I am a cognitive linguist and conference interpreter. I currently work as assistant professor at the Faculty of English, Adam Mickiewicz University in Poznań, Poland.
My working languages include Polish (A), English (B) and German (C). I have been working as a translator and conference interpreter for over six years.
I have a PhD in linguistics, and my research interests include cognition, neurolinguistics, computational modelling, gesture and conceptualisation.
The human nervous system evolved for the control of complex physical actions - but we are far from understanding our capacity for complex abstract thought.
This exciting journey into the evolutionary processes that allowed humans to deal with abstract phenomena by putting them in concrete terms has been initiated by a question posed by psychologist Daniel Casasanto: „Are abstract concepts are like dinosaur feathers?”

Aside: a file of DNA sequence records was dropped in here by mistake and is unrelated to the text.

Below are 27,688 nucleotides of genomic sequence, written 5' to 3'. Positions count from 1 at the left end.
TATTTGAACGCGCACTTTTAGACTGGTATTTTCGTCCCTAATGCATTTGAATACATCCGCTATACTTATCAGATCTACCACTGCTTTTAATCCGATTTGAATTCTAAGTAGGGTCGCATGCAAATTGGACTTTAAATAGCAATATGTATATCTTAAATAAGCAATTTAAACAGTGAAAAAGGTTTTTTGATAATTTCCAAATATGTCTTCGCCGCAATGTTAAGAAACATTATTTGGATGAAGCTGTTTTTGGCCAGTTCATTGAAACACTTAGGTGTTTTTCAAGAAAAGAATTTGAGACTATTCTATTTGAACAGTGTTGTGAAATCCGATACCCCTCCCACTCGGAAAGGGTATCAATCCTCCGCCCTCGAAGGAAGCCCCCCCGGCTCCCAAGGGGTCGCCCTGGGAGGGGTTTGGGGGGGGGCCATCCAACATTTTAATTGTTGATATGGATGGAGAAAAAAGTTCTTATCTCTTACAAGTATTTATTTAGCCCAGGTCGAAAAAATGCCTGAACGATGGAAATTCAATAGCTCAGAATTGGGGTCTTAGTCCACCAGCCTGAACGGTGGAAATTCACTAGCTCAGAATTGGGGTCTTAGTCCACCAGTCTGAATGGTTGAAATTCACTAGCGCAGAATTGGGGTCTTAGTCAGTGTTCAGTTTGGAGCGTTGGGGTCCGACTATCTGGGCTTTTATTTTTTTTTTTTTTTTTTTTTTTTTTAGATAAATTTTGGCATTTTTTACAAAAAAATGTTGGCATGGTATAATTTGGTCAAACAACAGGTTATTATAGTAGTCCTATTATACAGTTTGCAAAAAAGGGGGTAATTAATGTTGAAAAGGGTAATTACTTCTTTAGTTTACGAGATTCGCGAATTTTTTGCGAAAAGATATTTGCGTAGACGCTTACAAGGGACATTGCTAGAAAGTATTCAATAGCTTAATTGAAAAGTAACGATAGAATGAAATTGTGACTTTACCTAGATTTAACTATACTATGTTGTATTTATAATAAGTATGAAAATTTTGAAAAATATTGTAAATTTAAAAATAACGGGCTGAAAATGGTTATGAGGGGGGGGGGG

Can abstract and concrete thinking both be based on a single perceptual mechanism grounded in physical experience? Could that mechanism be conceptual metaphorisation?
The author of this book proposes a new perspective on the conceptual role of metaphors. Filled with theoretical analyses and empirical research on the speech and gesture of seeing, blind and visually impaired children, this book demonstrates that the basis for abstract thought may well lie in physical experience.